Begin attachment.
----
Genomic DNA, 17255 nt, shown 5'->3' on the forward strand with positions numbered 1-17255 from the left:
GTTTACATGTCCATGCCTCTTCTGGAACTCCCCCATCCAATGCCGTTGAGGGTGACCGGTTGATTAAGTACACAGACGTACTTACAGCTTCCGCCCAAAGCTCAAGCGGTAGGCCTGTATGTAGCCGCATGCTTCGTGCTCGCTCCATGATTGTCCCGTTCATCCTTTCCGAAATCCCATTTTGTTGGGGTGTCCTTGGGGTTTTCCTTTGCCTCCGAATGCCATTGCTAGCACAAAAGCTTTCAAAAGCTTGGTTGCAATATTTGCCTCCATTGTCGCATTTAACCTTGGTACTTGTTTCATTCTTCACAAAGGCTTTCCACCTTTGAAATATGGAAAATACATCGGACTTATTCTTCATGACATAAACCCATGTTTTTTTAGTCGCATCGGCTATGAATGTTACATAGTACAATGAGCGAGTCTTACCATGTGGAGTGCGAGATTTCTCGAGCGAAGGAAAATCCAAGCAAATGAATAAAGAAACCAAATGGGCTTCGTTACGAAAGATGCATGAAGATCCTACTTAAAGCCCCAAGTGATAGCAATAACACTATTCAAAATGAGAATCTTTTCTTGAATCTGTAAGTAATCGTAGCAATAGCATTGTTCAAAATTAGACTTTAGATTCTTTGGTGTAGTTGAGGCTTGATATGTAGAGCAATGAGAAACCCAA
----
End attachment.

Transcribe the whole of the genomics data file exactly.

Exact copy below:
Genomic DNA, 17255 nt, shown 5'->3' on the forward strand with positions numbered 1-17255 from the left:
GTTTACATGTCCATGCCTCTTCTGGAACTCCCCCATCCAATGCCGTTGAGGGTGACCGGTTGATTAAGTACACAGACGTACTTACAGCTTCCGCCCAAAGCTCAAGCGGTAGGCCTGTATGTAGCCGCATGCTTCGTGCTCGCTCCATGATTGTCCCGTTCATCCTTTCCGAAATCCCATTTTGTTGGGGTGTCCTTGGGGTTTTCCTTTGCCTCCGAATGCCATTGCTAGCACAAAAGCTTTCAAAAGCTTGGTTGCAATATTTGCCTCCATTGTCGCATTTAACCTTGGTACTTGTTTCATTCTTCACAAAGGCTTTCCACCTTTGAAATATGGAAAATACATCGGACTTATTCTTCATGACATAAACCCATGTTTTTTTAGTCGCATCGGCTATGAATGTTACATAGTACAATGAGCGAGTCTTACCATGTGGAGTGCGAGATTTCTCGAGCGAAGGAAAATCCAAGCAAATGAATAAAGAAACCAAATGGGCTTCGTTACGAAAGATGCATGAAGATCCTACTTAAAGCCCCAAGTGATAGCAATAACACTATTCAAAATGAGAATCTTTTCTTGAATCTGTAAGTAATCGTAGCAATAGCATTGTTCAAAATTAGACTTTAGATTCTTTGGTGTAGTTGAGGCTTGATATGTAGAGCAATGAGAAACCCAA